This year talk about Cam Newton. Tell your kids he’s the only player to win a national championship, a Heisman trophy, and be selected as number 1 in the NFL draft. If their eyes glaze over, just say he gives a football to kids when he scores a touchdown. Or talk about Peyton Manning. Tell your kids he’s old and washed up and hanging in for one last big score, sort of like their father.

Turn Your Kid Into An Armchair Quarterback
If you thought your team could have done better this season being coached by a toddler, now’s your chance. “Putting kids in the driver’s seat gets them more engaged. Ask them questions. Would you throw the ball, here? Would you run? Why,” says Arky, “Like with most things with kids, you give them a little and if they look interested keep going.”

And relate it back to the football pool. “We’re all a little self-interested. When you talk about why Team B needs a turnover to get the ball, and the most likely way is to intercept a pass. You need Team A to throw so Team B can get the ball. It’s all about relating it to their selfish needs,” he says.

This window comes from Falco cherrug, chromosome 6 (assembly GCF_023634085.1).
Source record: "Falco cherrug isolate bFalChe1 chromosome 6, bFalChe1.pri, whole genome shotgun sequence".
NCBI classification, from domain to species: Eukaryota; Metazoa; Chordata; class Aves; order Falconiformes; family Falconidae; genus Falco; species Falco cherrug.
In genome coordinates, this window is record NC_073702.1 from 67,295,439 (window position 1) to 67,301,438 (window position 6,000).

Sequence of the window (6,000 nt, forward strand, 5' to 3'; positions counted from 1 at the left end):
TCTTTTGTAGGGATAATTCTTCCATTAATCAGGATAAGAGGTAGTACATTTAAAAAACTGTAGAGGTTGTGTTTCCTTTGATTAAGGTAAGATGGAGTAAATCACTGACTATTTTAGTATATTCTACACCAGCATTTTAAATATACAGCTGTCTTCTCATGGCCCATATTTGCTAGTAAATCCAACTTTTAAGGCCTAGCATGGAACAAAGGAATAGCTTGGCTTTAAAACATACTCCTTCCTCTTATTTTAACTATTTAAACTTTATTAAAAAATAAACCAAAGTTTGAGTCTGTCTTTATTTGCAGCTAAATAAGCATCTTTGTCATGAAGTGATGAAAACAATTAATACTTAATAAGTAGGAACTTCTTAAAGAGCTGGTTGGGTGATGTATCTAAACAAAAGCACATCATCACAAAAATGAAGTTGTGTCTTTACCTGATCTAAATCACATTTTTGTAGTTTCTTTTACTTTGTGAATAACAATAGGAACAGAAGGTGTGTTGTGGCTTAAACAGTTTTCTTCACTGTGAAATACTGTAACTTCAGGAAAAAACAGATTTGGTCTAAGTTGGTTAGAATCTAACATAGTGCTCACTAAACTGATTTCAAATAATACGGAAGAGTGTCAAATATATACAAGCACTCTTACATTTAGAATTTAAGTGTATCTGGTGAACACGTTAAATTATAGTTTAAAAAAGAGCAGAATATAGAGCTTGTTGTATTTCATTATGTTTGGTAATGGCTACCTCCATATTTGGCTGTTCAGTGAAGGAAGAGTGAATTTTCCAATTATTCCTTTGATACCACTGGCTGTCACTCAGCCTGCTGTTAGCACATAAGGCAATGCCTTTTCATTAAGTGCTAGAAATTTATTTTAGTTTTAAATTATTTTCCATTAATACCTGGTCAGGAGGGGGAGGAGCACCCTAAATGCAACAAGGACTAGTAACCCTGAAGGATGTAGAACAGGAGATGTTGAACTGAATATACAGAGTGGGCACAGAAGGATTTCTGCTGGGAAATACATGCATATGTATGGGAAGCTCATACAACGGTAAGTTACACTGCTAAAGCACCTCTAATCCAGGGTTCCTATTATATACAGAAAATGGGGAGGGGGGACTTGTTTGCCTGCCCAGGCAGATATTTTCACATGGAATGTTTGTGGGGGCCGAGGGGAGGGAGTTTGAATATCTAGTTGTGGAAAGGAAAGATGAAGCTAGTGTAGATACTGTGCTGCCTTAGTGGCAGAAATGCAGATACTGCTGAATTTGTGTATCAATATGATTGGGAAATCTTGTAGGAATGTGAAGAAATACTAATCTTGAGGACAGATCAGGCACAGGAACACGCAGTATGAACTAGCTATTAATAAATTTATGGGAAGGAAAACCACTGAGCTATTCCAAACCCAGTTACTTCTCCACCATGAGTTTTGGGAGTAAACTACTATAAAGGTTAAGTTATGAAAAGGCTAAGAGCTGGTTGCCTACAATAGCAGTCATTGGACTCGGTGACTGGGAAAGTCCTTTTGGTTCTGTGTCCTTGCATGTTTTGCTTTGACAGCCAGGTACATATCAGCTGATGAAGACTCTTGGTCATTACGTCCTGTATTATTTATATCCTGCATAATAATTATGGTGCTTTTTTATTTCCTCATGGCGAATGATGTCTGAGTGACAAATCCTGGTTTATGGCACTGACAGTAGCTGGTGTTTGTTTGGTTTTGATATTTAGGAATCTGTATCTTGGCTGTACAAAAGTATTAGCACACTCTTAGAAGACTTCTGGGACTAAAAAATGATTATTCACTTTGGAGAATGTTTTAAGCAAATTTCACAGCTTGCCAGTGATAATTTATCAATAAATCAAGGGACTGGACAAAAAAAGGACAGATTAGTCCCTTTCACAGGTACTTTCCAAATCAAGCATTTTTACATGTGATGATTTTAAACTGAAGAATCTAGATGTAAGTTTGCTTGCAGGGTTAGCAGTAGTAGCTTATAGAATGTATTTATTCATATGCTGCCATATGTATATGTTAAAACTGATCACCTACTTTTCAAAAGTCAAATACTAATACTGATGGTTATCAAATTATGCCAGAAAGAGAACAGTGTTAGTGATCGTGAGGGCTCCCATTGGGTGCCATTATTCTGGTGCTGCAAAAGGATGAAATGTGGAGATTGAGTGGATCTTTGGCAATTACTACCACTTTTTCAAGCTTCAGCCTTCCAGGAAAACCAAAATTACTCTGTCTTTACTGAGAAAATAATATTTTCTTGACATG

Flickr / Jeffrey Beall

Don’t Over Explain, Because Nobody Cares
Why don’t teams always go for it on fourth down? No need to exhausting yourself explaining how statistically they really should.

“One of questions I get from my daughter a lot is ‘Why did they just kick the ball to the other team, it seems like they gave up,'” says Arky. “Even if they start to understand the rules, that’s a weird aspect of the game. Kids may get bored, but I don’t think they’re going to care about the intricacies of the game.”

Be Honest About A Dangerous Sport
“My 9-year-old is really concerned when people get hurt,” says Arky. “She gets really bugged out. She want to know why are these adults cheering for this game when every 5 minutes one of them is being carted off the field,”

You have 2 options: Blame society or be honest and admit to the sport’s shortcomings. “I tell her it’s a game where guys are big and strong and try and tackle each other, and sometimes people get hurt. During the Super Bowl parents hold their breath a little bit and hope that nothing horrible happens,” says Arky.


Focus On Good Sportsmanship
Instead of cheering for a bone-crushing hit, redirect the focus to the sportsmanship angle. “It doesn’t always play out the way you hope, but a lot of times after a guy makes a hit he’ll help the other guy up or congratulate them on a good play. And there are teachable moments when they’re not good sports.”

When All Else Fails, There’s Nachos
Let your kids know that Super Bowl culminates with a giant spread of chips, dips, wings, pizza, chili, all covered by a fine layer of nacho cheese and they’ll be able to run around unsupervised for a couple of hours. You want to know who the winner of Super Bowl 50 is? It’s kids.